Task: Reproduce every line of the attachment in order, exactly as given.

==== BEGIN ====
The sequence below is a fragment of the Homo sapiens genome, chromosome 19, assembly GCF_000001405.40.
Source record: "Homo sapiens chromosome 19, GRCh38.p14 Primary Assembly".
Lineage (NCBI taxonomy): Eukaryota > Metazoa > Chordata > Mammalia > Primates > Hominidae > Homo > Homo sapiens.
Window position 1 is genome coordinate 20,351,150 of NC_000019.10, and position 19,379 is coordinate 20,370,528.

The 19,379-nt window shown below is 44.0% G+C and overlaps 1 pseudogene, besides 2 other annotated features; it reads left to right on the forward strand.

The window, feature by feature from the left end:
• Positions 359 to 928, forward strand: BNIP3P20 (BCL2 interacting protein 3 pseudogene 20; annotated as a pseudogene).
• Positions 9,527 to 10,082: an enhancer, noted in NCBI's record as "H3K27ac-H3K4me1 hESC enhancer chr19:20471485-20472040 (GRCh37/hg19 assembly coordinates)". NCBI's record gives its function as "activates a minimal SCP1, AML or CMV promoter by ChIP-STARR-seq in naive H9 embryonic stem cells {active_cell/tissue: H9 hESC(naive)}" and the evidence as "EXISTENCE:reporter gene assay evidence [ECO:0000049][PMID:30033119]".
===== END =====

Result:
The sequence below is a fragment of the Homo sapiens genome, chromosome 19, assembly GCF_000001405.40.
Source record: "Homo sapiens chromosome 19, GRCh38.p14 Primary Assembly".
Lineage (NCBI taxonomy): Eukaryota > Metazoa > Chordata > Mammalia > Primates > Hominidae > Homo > Homo sapiens.
Window position 1 is genome coordinate 20,351,150 of NC_000019.10, and position 19,379 is coordinate 20,370,528.

The 19,379-nt window shown below is 44.0% G+C and overlaps 1 pseudogene, besides 2 other annotated features; it reads left to right on the forward strand.

The window, feature by feature from the left end:
• Positions 359 to 928, forward strand: BNIP3P20 (BCL2 interacting protein 3 pseudogene 20; annotated as a pseudogene).
• Positions 9,527 to 10,082: an enhancer, noted in NCBI's record as "H3K27ac-H3K4me1 hESC enhancer chr19:20471485-20472040 (GRCh37/hg19 assembly coordinates)". NCBI's record gives its function as "activates a minimal SCP1, AML or CMV promoter by ChIP-STARR-seq in naive H9 embryonic stem cells {active_cell/tissue: H9 hESC(naive)}" and the evidence as "EXISTENCE:reporter gene assay evidence [ECO:0000049][PMID:30033119]".